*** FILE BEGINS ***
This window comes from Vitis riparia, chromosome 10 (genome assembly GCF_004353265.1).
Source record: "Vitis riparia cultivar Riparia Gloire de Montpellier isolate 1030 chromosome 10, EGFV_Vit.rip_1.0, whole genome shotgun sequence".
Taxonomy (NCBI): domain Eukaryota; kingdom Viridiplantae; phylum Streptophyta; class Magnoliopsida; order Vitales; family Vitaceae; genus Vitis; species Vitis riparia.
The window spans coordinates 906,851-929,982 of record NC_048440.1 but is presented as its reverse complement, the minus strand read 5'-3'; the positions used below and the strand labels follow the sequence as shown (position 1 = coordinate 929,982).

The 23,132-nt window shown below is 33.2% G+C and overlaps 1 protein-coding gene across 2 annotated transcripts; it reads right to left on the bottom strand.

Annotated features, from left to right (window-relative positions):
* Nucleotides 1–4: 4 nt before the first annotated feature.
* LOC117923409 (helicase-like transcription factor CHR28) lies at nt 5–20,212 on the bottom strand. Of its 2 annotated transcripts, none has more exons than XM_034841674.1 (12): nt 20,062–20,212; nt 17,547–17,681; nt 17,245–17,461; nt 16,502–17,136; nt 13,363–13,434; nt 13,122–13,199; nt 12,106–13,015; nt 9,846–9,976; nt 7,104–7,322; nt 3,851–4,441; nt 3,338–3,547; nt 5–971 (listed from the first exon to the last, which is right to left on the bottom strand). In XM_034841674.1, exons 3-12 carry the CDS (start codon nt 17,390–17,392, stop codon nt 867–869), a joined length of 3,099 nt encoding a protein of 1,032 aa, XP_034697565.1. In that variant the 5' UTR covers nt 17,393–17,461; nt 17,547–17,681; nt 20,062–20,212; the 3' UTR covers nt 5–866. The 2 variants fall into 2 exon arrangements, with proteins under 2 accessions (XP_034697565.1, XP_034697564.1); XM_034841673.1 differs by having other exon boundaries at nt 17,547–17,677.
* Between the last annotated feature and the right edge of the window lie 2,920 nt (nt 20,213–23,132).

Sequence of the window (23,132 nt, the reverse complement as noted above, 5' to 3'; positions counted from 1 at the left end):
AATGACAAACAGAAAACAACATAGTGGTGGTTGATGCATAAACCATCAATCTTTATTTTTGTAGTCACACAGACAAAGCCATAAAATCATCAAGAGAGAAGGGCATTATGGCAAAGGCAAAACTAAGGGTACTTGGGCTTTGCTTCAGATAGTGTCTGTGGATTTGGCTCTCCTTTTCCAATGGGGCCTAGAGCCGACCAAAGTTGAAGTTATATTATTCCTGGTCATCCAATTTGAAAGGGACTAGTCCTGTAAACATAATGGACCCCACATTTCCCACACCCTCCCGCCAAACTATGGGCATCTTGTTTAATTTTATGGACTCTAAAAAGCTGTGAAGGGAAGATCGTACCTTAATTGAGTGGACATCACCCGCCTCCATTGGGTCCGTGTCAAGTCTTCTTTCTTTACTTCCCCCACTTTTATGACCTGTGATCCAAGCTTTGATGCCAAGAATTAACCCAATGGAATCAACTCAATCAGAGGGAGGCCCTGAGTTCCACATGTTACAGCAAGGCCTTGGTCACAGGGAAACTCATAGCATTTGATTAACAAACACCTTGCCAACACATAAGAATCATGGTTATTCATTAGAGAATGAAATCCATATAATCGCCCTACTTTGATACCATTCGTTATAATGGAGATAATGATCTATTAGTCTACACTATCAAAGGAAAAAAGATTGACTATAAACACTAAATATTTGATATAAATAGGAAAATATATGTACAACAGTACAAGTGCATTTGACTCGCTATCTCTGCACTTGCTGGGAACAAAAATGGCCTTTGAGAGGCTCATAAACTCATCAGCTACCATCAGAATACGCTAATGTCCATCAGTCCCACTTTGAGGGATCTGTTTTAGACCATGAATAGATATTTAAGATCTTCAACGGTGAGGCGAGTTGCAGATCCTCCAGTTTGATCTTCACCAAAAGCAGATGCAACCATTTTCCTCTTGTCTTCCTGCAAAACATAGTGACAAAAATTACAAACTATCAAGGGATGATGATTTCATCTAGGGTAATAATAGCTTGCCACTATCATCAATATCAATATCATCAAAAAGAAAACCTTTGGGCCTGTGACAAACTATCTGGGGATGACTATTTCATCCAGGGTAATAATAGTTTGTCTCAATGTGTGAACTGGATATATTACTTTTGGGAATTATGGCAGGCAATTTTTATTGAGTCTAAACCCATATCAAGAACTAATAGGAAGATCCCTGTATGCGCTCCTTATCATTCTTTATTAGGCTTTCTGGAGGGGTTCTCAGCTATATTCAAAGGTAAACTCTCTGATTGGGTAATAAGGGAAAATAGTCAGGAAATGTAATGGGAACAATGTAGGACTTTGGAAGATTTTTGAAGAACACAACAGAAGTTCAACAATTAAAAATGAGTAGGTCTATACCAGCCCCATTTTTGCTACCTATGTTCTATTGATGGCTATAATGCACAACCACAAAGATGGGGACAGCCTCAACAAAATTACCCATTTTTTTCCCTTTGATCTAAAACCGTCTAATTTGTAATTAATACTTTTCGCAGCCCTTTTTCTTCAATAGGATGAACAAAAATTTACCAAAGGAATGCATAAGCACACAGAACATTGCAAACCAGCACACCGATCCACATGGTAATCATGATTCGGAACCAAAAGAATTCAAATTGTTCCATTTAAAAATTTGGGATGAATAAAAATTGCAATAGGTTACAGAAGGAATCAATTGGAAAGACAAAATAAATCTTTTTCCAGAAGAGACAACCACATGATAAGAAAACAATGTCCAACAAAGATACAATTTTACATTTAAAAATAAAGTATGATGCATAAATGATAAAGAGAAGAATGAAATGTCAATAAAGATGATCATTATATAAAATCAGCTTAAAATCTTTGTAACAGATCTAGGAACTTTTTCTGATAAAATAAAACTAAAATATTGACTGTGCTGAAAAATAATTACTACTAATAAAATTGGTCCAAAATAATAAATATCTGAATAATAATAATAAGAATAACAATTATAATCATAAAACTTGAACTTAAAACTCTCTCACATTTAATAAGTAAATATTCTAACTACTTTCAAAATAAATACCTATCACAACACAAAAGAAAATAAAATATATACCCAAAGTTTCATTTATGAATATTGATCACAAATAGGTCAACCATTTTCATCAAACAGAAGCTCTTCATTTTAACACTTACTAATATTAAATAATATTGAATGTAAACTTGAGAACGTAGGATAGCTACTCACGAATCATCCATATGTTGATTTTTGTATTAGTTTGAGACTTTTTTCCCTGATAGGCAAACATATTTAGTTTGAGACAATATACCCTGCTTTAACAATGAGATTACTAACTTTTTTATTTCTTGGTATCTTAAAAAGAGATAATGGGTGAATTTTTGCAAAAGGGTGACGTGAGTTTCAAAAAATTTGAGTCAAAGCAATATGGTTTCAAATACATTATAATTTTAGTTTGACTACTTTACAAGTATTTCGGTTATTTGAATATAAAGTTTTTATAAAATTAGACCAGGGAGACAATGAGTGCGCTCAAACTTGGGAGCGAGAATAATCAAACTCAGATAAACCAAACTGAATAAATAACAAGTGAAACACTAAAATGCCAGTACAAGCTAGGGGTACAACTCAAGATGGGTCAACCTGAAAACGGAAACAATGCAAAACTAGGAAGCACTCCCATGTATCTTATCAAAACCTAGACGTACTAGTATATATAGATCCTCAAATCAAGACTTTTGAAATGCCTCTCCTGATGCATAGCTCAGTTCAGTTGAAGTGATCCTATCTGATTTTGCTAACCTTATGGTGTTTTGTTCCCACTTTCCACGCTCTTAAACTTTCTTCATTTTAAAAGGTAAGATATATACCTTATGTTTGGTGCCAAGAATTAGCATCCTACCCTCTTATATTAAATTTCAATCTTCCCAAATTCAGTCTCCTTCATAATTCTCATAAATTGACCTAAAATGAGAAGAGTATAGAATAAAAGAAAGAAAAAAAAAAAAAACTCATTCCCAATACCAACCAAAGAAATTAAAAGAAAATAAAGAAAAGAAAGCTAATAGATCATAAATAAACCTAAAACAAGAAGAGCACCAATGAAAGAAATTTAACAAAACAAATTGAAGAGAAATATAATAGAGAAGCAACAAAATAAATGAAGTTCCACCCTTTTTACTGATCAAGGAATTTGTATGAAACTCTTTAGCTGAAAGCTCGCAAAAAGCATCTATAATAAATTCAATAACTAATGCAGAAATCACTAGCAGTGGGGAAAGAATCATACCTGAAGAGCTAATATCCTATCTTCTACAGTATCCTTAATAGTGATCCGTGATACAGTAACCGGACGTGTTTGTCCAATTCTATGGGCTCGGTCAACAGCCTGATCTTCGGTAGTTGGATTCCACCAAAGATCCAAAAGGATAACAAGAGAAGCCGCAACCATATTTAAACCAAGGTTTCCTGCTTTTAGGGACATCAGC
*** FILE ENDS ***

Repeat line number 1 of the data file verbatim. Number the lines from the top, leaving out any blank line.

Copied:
This window comes from Vitis riparia, chromosome 10 (genome assembly GCF_004353265.1).